Heinen: Finance departments constantly have to justify their actions. Because, ostensibly, they do not generate revenue. On the contrary. They appear at first glance merely to cost money. They must therefore constantly optimize their processes and functions. Many processes, such as invoice to cash and purchase to pay, have already been optimized and the transactional activities of the process shifted to shared services or even outsourced. As far as closing is concerned, there is certainly still room for improvement. A move away from manual processes toward greater automation is required: This is the only way to free up the necessary time and resources for the really important and innovative initiatives.
Optimizations like these require innovations. How do German companies compare with their counterparts around the world?
Ernst: Seen in the international context, German companies are certainly keeping up. But they are not leading the field. Financial statements for tax purposes remain an issue: the pressure to increase efficiency and to reduce time effort and costs is growing. You can only gain an edge if you simplify, automate, and streamline your processes – and opt for the right technology.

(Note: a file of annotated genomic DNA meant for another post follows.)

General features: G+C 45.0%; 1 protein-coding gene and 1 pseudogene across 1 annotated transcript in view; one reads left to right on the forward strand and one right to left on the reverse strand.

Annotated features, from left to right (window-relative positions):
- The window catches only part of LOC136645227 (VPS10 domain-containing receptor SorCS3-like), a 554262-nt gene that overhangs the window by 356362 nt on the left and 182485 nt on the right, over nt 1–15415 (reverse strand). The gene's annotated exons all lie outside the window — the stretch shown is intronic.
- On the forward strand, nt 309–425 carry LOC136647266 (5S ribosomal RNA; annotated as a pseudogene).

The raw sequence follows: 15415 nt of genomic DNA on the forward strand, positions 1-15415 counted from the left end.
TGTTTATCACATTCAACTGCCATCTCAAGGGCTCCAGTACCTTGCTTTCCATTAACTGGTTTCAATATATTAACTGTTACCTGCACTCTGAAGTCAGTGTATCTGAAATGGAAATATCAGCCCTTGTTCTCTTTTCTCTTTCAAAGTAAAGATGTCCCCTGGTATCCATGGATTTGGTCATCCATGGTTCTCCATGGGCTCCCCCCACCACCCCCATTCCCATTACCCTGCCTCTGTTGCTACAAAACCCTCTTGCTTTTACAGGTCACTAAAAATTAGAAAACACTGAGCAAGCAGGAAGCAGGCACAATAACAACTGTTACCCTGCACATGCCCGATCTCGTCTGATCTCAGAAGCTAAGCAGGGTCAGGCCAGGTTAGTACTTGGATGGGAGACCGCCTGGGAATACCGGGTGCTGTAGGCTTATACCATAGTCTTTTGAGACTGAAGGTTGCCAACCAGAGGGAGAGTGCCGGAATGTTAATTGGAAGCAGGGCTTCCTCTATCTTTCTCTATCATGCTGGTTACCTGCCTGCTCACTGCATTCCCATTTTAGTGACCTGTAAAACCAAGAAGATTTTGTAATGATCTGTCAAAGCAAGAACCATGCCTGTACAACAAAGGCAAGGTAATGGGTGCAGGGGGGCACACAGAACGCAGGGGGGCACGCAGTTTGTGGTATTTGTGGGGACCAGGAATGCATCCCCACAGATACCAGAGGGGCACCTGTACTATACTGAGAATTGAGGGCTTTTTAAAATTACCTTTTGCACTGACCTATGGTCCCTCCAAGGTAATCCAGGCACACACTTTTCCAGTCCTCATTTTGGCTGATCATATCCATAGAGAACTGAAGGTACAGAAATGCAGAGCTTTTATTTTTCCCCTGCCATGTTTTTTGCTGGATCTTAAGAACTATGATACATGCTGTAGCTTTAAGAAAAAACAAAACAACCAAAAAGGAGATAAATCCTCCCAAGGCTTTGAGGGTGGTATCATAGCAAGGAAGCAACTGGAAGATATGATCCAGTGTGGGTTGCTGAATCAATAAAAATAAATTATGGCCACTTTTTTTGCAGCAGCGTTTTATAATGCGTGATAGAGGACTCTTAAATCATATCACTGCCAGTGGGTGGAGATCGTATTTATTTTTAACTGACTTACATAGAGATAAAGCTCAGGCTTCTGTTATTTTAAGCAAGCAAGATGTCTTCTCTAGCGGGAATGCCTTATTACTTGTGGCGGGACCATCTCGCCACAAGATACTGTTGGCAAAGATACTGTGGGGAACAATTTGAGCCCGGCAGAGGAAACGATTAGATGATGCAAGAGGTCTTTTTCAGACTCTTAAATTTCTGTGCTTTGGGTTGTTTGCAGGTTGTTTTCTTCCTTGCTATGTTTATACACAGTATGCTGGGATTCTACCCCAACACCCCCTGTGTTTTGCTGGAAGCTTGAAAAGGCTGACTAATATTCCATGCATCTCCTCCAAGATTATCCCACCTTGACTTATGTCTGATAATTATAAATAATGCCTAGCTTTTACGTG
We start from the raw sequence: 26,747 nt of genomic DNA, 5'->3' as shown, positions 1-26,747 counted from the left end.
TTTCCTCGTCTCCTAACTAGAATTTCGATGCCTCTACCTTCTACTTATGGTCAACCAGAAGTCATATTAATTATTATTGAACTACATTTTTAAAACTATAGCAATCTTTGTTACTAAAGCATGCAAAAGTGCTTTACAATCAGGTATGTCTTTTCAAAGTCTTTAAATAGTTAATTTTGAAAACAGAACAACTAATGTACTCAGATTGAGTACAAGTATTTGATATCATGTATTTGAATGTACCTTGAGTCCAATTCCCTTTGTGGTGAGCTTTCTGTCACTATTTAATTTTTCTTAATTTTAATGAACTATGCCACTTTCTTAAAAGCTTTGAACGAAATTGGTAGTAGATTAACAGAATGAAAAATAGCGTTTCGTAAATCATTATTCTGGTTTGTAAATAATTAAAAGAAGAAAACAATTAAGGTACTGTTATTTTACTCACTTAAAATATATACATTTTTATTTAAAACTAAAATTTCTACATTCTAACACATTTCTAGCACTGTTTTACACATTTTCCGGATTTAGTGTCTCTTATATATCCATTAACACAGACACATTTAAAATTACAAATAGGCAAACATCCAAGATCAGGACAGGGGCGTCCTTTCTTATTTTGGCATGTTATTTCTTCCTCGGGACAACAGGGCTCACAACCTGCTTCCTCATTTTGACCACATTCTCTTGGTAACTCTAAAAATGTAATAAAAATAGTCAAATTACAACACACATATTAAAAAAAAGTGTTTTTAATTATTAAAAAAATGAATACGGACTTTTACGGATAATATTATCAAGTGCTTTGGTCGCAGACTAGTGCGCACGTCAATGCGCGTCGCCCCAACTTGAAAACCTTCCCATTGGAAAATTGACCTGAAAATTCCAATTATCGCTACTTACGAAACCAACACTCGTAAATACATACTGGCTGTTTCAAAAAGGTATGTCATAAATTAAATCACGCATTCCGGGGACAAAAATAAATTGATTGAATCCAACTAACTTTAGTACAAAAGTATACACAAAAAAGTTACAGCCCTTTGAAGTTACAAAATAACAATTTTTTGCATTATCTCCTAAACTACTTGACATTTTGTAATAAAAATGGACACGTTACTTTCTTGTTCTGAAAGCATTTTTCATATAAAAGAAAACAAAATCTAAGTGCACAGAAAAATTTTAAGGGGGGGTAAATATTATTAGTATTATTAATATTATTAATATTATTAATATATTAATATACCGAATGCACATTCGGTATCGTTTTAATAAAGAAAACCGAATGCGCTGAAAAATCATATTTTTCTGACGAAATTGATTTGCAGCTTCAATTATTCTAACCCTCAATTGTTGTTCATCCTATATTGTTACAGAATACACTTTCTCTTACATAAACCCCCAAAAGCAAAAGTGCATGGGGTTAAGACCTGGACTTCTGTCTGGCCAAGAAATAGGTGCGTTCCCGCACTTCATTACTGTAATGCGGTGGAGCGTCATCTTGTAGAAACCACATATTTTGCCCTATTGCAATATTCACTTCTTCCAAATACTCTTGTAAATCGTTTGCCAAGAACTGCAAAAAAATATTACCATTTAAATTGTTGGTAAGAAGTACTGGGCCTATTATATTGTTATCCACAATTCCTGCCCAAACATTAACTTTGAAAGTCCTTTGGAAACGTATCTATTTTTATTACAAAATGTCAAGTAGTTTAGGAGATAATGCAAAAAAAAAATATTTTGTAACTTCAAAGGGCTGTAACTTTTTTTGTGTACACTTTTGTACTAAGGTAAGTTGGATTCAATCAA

Finance departments increase IT competence
So the paradigm shift in finance requires technological support. Who is the driver? Finance or IT?
Ernst: Currently, it is the business departments who are placing more demands on IT. If their wishes are not met, they simply build up their own competencies and structures. And we are certainly encountering an increasing number of IT-savvy controllers. IT departments must therefore ensure that they do not end up acting as a brake to progress: They must preserve their power to innovate. Cloud solutions and mobile applications are opening up previously unimagined possibilities for business departments. After all, finance managers want and need the ability to manage their processes when they’re on the move. Here, IT departments have a central role to play in ensuring a standardized mobile strategy across the company. Ideally, the innovation path should be walked together: with business departments providing the impulses and IT driving their implementation.